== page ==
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Trends Biochem Sci. 2000 Jun;25(6):261-5.

Evolution of a metabolic pathway for degradation of a toxic xenobiotic: the patchwork approach.

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  • 1Dept of Chemistry and Biochemistry and Cooperative Institute for Research in Environmental Studies, University of Colorado at Boulder, Boulder, CO 80309, USA. copley@cires.colorado.edu

Abstract

The pathway for degradation of the xenobiotic pesticide pentachlorophenol in Sphingomonas chlorophenolica probably evolved in the past few decades by the recruitment of enzymes from two other catabolic pathways. The first and third enzymes in the pathway, pentachlorophenol hydroxylase and 2,6-dichlorohydroquinone dioxygenase, may have originated from enzymes in a pathway for degradation of a naturally occurring chlorinated phenol. The second enzyme, a reductive dehalogenase, may have evolved from a maleylacetoacetate isomerase normally involved in degradation of tyrosine. This apparently recently assembled pathway does not function very well: pentachlorophenol hydroxylase is quite slow, and tetrachlorohydroquinone dehalogenase is subject to severe substrate inhibition.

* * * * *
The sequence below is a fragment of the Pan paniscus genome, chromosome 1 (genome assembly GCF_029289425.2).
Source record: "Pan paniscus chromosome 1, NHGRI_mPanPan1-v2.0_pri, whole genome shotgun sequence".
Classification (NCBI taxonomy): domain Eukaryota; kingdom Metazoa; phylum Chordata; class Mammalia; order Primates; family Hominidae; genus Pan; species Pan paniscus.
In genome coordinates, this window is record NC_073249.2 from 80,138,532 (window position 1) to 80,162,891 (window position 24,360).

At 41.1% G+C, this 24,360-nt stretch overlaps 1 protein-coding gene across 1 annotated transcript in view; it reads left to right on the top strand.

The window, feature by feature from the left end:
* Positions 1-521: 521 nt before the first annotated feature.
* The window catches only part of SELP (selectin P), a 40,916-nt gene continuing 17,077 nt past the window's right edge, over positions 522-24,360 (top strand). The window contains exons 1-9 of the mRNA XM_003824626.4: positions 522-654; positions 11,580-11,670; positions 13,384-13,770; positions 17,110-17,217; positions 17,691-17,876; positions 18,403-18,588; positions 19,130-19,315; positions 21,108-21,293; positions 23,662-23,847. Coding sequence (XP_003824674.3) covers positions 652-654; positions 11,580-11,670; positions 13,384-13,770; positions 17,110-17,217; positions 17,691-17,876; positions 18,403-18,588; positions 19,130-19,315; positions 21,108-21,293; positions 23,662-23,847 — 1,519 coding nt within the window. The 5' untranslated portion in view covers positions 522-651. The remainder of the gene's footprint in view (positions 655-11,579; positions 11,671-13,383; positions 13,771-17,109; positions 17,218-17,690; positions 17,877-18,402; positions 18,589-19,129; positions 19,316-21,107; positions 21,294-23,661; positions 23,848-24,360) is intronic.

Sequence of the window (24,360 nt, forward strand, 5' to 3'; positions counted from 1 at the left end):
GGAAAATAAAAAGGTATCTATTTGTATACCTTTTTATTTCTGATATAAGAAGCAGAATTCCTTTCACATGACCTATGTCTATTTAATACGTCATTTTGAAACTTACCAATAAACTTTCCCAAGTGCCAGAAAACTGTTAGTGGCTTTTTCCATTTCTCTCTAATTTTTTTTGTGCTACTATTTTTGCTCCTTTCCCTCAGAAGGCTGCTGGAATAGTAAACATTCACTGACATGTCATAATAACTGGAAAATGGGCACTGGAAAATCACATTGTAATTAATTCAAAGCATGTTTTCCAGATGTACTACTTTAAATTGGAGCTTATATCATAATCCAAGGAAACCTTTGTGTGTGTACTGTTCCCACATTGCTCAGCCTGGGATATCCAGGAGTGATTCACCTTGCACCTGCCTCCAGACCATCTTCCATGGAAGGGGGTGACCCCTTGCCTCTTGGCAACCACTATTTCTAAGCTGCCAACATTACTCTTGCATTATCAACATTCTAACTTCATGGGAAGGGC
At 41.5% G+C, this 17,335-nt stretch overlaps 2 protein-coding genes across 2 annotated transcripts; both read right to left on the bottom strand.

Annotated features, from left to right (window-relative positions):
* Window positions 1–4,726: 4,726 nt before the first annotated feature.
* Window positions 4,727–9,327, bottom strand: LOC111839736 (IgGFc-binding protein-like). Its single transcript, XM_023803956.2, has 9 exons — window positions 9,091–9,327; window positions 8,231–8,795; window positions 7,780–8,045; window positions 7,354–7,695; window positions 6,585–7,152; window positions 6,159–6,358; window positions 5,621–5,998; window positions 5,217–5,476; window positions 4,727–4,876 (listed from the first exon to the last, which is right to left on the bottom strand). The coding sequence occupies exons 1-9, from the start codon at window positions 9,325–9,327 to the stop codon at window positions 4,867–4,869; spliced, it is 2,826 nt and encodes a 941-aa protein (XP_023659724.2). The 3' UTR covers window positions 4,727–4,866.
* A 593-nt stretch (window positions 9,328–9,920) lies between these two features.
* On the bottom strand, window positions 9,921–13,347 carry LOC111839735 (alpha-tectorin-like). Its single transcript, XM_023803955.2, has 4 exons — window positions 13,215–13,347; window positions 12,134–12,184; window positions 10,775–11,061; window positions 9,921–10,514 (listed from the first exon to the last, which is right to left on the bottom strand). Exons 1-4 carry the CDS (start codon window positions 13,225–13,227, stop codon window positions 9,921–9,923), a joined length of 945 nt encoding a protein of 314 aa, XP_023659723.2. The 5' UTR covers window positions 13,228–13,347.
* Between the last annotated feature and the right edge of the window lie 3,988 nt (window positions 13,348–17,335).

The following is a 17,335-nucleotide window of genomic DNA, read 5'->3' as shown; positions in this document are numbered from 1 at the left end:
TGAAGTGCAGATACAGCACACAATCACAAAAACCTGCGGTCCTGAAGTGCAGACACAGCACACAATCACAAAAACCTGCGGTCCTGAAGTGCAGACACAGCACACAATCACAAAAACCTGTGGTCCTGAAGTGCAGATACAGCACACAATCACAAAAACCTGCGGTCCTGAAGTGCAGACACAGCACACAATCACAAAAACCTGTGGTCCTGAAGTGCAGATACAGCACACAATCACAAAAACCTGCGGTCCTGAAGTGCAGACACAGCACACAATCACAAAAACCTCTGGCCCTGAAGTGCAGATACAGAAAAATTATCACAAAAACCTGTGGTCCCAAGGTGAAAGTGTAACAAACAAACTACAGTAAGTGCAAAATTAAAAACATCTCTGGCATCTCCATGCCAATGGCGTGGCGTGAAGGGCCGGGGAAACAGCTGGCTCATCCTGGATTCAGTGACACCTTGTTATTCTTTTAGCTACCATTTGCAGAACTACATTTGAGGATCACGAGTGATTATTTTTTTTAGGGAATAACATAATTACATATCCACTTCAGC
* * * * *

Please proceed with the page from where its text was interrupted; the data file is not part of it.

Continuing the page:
PMID:
10838562
[PubMed - indexed for MEDLINE]
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